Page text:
This is the foundation of science, critical thinking, and rationality, and as a counterbalance, I think it may be useful to exercise that principle here as well.
 

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If we assume that we're living in a simulated reality here's a couple of questions I need to ask:

1) How come we have the ability to even question reality? Shouldn't a machine so sophisticated have a fail-safe mechanism which will prevent any conscious agent of thinking about it? Doesn't this ability disturb the point of the program somehow? I.e.:

2) What is the reason why we are in this simulation anyway? Are we:

a) "Criminals" of some sort who are undergoing a reeducation? A fall from grace sort of parable.
b) Scholars or scientists from the future who want to experience the past of our species so as to understand the Universe and purpose of humanity better?
c) An infant God or superior being that grows through accumulating all forms of experience? http://bitsandpieces.us/2010/12/10/the-egg-a-story-about-you-god-and-your-death/

3) If we assume we are already in a simulated reality is the purpose of our stay here to:

a) embrace the simulation and enjoy it to the fullest - Carpe Diem, hedonism then reentering this reality again (reincarnation)
b) deny the world you are presented with and work towards surpassing it so as to go to the "truer reality" - renunciation then Nirvana, Heaven, Plotin's 'One', true existence

However, if we don't use the idea of simulated reality as a starting point isn't what we're getting the following:

1) A simulated reality is a possibility not an actuality. Basically, we are engaging in a self-fulfilling prophecy: we will make it happen cause that is what most of us want. Man simply doesn't like reality as it is.

2) The Matrix and similar movies, books are engraved in our unconscious mind and we are unknowingly entertaining that idea as plausible while in fact that idea has simply been encountered too often and is hardwired in our brains. We can shake it off, but it's very hard to do and no matter how hard you try to deconstruct it you always end up with: "It's so irrational, but what if it's true?!" One principle is true for almost each one of us: The more incredible the idea is, the more we are likely to believe it if it is beautiful.

3) Everyone is terrified by death and even more so disappearance of consciousness. It's impossible for us to imagine the demise of the subjective experience ("The act of observing which is constant no matter how much you change as a person"). Isn't this one of those neat ideas which relieves the fear of death?

Those are my thoughts on this issue.
 

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How do you computize consciousness? :crazy:

I was thinking to battle this theory with the fact we actually sense things. But it is not that, it is that we are CONSCIOUS to sense things. This consciousness makes us human and perhasp is explainable, but perhaps it isn't..?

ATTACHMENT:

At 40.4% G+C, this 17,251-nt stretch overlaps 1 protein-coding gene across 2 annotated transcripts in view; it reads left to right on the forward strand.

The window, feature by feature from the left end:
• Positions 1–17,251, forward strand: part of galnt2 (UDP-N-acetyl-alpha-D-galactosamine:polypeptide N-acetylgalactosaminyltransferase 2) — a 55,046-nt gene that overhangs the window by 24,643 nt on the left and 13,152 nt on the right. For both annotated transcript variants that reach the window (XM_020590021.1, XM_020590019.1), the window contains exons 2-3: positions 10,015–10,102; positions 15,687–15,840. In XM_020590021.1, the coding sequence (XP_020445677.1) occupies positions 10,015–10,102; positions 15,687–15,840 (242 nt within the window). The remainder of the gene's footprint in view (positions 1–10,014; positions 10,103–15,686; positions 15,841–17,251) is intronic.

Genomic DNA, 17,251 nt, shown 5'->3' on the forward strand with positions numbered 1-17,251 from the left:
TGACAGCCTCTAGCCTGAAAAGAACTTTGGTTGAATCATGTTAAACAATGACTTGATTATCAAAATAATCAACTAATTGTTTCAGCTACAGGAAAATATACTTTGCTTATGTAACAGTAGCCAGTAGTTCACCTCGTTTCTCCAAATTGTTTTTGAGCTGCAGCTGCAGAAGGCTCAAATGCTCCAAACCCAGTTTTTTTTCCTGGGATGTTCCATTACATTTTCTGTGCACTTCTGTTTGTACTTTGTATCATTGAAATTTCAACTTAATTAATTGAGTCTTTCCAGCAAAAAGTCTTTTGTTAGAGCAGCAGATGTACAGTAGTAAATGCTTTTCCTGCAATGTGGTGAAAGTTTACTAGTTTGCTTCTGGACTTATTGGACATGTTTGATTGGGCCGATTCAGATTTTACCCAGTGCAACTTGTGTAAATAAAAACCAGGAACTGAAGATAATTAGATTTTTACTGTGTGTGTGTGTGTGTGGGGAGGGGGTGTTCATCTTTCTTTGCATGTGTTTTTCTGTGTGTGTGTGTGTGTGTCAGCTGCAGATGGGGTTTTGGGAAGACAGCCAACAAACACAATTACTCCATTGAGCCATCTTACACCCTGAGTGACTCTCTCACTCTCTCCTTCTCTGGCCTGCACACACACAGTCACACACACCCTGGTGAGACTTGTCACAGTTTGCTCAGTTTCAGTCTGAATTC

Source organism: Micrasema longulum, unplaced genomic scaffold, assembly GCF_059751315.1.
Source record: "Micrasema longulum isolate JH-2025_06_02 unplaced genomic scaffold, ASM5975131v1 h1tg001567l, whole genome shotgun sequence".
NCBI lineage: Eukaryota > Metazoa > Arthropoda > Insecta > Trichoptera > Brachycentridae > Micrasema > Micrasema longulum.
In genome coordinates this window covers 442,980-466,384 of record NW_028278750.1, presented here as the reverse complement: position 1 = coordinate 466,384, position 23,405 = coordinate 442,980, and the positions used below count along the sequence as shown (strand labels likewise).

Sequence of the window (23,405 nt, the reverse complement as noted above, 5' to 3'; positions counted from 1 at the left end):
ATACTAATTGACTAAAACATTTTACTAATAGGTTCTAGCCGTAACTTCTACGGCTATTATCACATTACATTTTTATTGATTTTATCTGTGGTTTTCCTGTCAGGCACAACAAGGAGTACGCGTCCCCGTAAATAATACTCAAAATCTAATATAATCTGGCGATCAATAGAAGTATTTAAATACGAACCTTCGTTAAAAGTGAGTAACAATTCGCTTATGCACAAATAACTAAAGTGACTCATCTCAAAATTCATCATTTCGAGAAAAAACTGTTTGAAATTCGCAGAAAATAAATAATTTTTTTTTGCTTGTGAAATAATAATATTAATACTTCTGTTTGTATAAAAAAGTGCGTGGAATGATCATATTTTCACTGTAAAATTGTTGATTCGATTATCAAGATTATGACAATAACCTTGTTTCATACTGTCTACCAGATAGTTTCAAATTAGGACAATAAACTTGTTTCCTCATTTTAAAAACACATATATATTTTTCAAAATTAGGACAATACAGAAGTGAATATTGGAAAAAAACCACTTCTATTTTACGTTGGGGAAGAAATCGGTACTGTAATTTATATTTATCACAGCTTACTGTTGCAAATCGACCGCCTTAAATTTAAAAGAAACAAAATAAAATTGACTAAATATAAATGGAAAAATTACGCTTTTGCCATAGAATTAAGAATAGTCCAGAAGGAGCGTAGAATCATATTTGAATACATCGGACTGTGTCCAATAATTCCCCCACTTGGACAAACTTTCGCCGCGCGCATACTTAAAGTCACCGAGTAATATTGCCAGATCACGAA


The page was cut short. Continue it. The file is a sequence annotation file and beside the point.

So can you make 1's and 0's out of everything? Physics to numbers to physics. Should be possible, but the imagination of living in between the smallest particles, what about that?

In other words I don't think it's possible because I think size is infinite and not near infinite. *system breakdown*But yeah there could be a way to let human beings "experience the same", perhaps. Only problem is would you vanish at some point if there was a mistake made? :crazy:
 
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For some reason, this makes me think of a book I read recently. The Host (Stephanie Meyer). What if we are all just "souls" playing out a role we call "life" just to see what the outcome may be. Maybe this is our version of a "vacation" as in Total Recall. Perhaps our lives are nothing more than an invention such as that of Truman? There are so many explanations out there which could be possible if we are lead to believe them. How would we know? Personally, I believe anything we can imagine could be possible - the thought has to form from somewhere, right? Very interesting in any case.
 
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It's a very interesting idea, but I'll present my main challenges to it in brief.

First, as was anticipated, I take issue with premise 1. There are theoretical problems with the possibility of such computers, mainly a phenomenon in theoretical computer science called leaky abstractions The Law of Leaky Abstractions - Joel on Software.

My second issue is epistemic. If "everything is simulated," including the seeming problems with simulation (to "distract us from the simulation"), then how could we possibly know this one way or the other? It strikes me as similar to theistic reasoning. Unless we allow the premises to be open to scientific criticism (such as the leaky abstractions issue), then simulism

A) Is compatible with any given outcome, and thus really explains nothing

and, by extension

B) Fails the verificationist test of "could this be known even in principle?"

In short, its an interesting idea, but like most armchair theories of its sort, it reeks of religion-like reasoning.
 

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The reasoning is flawed, to say the least.

First, every single simulated world will need a huge amount of computing power. Because there is a finite amount of computing power, there is a finite amount of such simulated worlds. Whether such a simulated world is simulated in the original world or in a different simulated world does not matter. Therefore, assuming we have an equal chance to live in any of those simulated worlds, the chance would be more than 0% that we live in the non-simulated world.